Make It Home gets money to expand, help Detroiters purchase houses

Christine MacDonald
The Detroit News

Detroit — A program aimed at helping Detroit residents at risk of foreclosure stay in their homes announced it is getting more money to expand. 

Officials with Quicken Loans Community Fund said Thursday that it's boosting its contribution for the Make It Home program by $700,000 to more than $2.5 million. The money will go toward the expansion of a home repair fund for participants. 

United Way for Southeastern Michigan also said it is dedicating $100,000.

Detroit Mayor Mike Duggan was with Roshona Kennedy on Thursday, Feb. 27, 2020 as the 40-year-old Detroiter received the deed to her grandparents' house that she almost lost to tax foreclosure.

Over the last three years, the program has helped 1,157 families, both renters and low-income homeowners, purchase their foreclosed homes for a fraction of the property's delinquent back taxes.

“Who better to buy it but the person who already lives there,” said Michele Oberholtzer, director of Tax Foreclosure Prevention with the United Community Housing Coalition. “Every neighborhood in Detroit is made stronger because of this program.”

Make It Home is a partnership between the city, United Community Housing Coalition, Quicken Loans Community Fund and other groups, including the DTE Foundation and the Hudson Webber Foundation.

It launched in 2017 to purchase properties landlords had lost to tax foreclosure and sell them to renters.

Mayor Mike Duggan said Quicken Loans founder Dan Gilbert first pitched the idea to him. Detroit has first rights to purchasing tax-foreclosed properties from the Wayne County treasurer before they are offered at auction. It then sells them back to occupants from between $1,000 to $10,700.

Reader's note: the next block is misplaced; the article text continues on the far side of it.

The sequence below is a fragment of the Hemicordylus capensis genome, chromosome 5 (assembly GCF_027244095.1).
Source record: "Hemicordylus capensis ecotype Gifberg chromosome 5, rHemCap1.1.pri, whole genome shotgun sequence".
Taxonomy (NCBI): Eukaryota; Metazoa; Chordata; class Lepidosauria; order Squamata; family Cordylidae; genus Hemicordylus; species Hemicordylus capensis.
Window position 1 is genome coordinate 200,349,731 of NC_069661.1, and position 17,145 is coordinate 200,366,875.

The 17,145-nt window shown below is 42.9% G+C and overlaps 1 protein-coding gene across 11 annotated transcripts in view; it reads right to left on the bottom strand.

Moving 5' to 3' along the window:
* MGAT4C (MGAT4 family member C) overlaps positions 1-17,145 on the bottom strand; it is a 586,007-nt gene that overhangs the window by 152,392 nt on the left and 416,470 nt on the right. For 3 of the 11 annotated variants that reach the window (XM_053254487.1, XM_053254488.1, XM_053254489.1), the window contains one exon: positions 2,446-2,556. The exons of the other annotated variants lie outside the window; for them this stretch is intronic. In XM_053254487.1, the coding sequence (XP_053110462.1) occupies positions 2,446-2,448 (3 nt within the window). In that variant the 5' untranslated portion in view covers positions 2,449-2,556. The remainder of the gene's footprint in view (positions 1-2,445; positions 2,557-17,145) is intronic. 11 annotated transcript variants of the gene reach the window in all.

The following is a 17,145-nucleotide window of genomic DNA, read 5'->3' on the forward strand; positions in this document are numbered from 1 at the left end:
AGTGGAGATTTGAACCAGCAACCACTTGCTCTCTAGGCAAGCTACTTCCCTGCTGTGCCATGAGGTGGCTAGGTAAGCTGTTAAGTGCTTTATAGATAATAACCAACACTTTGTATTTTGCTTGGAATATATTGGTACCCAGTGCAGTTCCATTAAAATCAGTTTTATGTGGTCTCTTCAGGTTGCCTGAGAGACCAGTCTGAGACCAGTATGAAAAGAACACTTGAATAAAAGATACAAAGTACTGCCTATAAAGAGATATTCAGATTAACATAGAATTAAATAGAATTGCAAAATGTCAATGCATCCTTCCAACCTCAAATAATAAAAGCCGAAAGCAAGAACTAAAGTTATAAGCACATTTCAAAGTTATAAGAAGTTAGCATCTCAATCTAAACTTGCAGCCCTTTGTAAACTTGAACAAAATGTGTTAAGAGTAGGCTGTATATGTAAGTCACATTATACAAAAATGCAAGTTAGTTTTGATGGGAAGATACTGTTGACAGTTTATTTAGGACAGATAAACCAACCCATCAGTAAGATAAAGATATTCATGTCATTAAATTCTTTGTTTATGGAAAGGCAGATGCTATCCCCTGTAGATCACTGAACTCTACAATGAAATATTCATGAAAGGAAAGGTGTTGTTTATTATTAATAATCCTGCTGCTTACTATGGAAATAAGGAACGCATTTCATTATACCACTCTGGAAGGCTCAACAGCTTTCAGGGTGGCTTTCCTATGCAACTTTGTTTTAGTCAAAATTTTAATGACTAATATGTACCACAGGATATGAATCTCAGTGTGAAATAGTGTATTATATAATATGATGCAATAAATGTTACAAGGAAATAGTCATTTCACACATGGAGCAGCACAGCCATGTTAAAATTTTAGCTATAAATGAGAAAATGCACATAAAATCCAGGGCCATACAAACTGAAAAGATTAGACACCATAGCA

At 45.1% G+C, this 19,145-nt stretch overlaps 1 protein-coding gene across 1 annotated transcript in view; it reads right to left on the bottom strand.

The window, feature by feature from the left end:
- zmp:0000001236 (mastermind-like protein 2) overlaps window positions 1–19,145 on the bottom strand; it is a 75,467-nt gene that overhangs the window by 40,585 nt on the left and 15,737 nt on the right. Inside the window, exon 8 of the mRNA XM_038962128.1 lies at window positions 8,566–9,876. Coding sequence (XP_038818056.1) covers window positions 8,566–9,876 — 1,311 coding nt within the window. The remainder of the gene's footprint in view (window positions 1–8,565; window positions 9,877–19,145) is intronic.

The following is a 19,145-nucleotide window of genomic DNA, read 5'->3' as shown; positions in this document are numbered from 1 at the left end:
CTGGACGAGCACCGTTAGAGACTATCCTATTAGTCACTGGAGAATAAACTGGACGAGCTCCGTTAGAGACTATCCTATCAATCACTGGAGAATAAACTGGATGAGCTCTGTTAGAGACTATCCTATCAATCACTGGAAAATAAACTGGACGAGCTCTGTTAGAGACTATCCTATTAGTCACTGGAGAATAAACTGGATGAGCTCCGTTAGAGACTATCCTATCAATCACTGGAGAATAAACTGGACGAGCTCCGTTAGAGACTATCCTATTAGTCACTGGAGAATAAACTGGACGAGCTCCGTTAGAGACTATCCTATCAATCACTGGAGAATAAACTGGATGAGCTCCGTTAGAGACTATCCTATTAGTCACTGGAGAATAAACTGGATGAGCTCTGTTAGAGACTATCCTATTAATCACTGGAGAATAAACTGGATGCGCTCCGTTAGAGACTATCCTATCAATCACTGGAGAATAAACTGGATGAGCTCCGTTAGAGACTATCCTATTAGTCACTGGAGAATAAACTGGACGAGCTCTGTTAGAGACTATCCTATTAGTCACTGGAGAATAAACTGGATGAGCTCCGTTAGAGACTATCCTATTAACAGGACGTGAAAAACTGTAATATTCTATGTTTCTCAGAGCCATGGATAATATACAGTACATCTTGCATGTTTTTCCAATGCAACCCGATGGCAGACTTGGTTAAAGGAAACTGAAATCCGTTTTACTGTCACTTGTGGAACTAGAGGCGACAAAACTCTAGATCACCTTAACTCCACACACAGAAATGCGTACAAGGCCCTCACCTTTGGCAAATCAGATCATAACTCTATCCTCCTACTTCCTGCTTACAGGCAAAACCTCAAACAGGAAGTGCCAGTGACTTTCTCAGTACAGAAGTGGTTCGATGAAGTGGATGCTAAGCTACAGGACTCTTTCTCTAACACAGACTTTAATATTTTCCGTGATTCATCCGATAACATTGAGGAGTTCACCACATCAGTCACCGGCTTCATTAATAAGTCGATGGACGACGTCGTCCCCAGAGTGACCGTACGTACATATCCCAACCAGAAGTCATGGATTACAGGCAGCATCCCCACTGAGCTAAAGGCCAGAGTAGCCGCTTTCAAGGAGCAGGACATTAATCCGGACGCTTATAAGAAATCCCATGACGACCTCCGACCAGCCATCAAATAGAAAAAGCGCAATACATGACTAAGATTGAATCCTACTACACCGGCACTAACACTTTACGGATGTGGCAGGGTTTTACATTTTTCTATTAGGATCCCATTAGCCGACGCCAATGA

“I thought it had potential, but 1,100 houses in this city that would be vacant today were it not for this program is remarkable,” Duggan said.

It was it was expanded in 2018 as part of a lawsuit settlement between the city and the American Civil Liberties Union of Michigan. 

The city agreed to contribute $275,000 toward purchasing and selling back foreclosed homes to low-income homeowners who would have qualified for the tax break that exempts them from property taxes

Detroiter Roshona Kennedy, 40, was overcome with emotion when she took the podium at Thursday's press conference announcing the increase in funding. She was able to get the deed to her family home Thursday after participating in the program. 

“I couldn’t lose my grandparents’ home,” Kennedy said. “They worked so hard.”

“There are four generations in this house … nothing but love and family.”

Foreclosures have dramatically dropped since a high of nearly 25,000 city properties in 2015. But many homeowners on payment plans still are struggling. 

Nearly one in four Detroit homeowners owes more in delinquent property taxes as of fall 2019 than they did three years prior, despite being part of low-interest plans designed to help them get out of debt and avoid foreclosure, according to a The Detroit News investigation.